By Lise Alves, Senior Contributing Reporter
SÃO PAULO, BRAZIL – The heads of Mercosur member states met in Mendoza, Argentina on Friday (July 21st) and expressed concern over the political situation in Venezuela, calling for the government of Nicolas Maduro to restore institutional order and restart dialogue with the country’s opposition.
“Our chancellors formally recognized the rupture of the democratic order in Venezuela. Our message is clear: we have won democracy in our region with great sacrifice, and we will not shut up, we will not ignore any setbacks,” said Brazilian President Michel Temer during the conference.
In addition to the four Mercosur founding members, (Argentina, Brazil, Paraguay and Uruguay), the leaders of Colombia, Chile, Guyana and Mexico, gathered at the summit.
The final declaration of Mercosur signatory states calls for the restoration of ‘institutional order, the rule of law and the separation of powers, in full respect of constitutional guarantees and human rights’ asking that Venezuelan officials to take no further action which could divide Venezuelan society and worsen institutional conflicts’.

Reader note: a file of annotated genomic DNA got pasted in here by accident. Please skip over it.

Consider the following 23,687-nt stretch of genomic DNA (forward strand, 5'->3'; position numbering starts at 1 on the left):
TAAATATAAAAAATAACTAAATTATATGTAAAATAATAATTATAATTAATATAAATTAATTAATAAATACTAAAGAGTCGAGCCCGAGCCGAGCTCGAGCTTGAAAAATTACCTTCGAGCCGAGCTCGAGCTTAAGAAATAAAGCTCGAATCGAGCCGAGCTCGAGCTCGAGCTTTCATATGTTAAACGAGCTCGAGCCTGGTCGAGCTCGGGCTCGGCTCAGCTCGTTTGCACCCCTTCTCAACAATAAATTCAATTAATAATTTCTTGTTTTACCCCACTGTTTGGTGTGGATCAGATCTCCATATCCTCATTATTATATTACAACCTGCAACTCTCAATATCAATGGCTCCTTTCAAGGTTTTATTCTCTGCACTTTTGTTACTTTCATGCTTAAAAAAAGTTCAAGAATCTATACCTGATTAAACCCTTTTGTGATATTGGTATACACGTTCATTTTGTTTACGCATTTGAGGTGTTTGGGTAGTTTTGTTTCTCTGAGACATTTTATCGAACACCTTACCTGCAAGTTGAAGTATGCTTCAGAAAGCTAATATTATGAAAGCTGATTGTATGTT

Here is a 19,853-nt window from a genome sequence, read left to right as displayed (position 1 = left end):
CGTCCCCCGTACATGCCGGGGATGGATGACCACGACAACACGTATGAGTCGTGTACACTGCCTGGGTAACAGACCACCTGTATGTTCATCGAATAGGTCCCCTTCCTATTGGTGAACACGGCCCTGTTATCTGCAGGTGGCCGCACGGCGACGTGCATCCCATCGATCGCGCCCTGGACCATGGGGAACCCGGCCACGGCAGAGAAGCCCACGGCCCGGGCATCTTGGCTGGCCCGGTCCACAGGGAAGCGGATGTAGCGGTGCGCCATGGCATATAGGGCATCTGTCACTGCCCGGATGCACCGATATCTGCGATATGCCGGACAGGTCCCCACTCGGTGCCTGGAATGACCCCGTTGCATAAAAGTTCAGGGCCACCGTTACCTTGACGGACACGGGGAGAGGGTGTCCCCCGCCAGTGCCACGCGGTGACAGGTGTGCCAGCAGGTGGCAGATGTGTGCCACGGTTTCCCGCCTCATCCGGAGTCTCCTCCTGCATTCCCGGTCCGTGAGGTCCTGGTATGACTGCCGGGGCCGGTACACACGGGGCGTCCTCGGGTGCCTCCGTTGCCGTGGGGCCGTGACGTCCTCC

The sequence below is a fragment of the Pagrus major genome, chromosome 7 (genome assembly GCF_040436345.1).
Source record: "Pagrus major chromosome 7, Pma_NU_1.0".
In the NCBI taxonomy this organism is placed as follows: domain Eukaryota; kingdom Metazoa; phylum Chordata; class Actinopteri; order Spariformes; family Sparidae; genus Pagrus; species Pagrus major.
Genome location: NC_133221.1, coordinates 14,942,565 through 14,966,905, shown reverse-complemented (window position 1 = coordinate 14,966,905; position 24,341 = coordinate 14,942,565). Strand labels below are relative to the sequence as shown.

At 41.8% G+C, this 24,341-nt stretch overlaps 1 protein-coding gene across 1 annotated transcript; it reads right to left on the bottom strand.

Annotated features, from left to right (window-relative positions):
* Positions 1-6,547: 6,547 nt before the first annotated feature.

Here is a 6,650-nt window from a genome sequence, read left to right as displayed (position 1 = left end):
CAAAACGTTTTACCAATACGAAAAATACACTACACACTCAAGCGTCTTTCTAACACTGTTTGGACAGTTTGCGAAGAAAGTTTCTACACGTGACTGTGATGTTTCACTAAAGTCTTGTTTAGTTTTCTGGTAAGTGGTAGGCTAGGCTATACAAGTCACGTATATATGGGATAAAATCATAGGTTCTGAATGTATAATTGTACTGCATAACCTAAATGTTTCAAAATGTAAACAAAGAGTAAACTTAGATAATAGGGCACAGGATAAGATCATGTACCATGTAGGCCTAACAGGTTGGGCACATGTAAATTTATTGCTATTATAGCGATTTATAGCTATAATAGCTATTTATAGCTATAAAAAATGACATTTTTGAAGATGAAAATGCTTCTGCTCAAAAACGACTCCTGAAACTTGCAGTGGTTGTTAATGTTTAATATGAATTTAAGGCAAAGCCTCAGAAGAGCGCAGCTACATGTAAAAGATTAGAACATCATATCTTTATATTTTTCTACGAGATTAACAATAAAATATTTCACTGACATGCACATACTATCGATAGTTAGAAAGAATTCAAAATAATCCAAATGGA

Although the Venezuelan issue became the main topic of this year’s summit, leaders also discussed negotiations for a bloc agreement with the European Union. In his speech, President Temer said that Brazil, which now assumes the six-month presidency of the bloc, would focus on dialogue among members and continue to strongly engage in talks to conclude a trade agreement with the European Union.
President Temer also said that Mercosur officials will work to strengthen the bloc’s ties with the countries of the Pacific Alliance.
Looking to expand the bloc’s reach, Mercosur countries signed an Economic Complementation Agreement (ACE) to increase trade relations with Colombia, which is an associate member of the bloc.
The agreement should help the region’s economic outlook, which according to the International Monetary Fund (IMF) is falling below expectations. On Monday, July 24th, the international entity lowered its economic growth forecast for Latin America and the Caribbean to 2017 and 2018.
“Latin America continues to struggle against slower growth compared to the rest and we downgrade the outlook for the region over the next two years,” IMF Research Director Maurice Obstfeld said during a live webcast from Malaysia.
The IMF now estimates that Latin America and the Caribbean will together grow one percent in 2017 and 1.9 percent in 2018, a forecast that is 0.1 percent lower than predicted three months ago.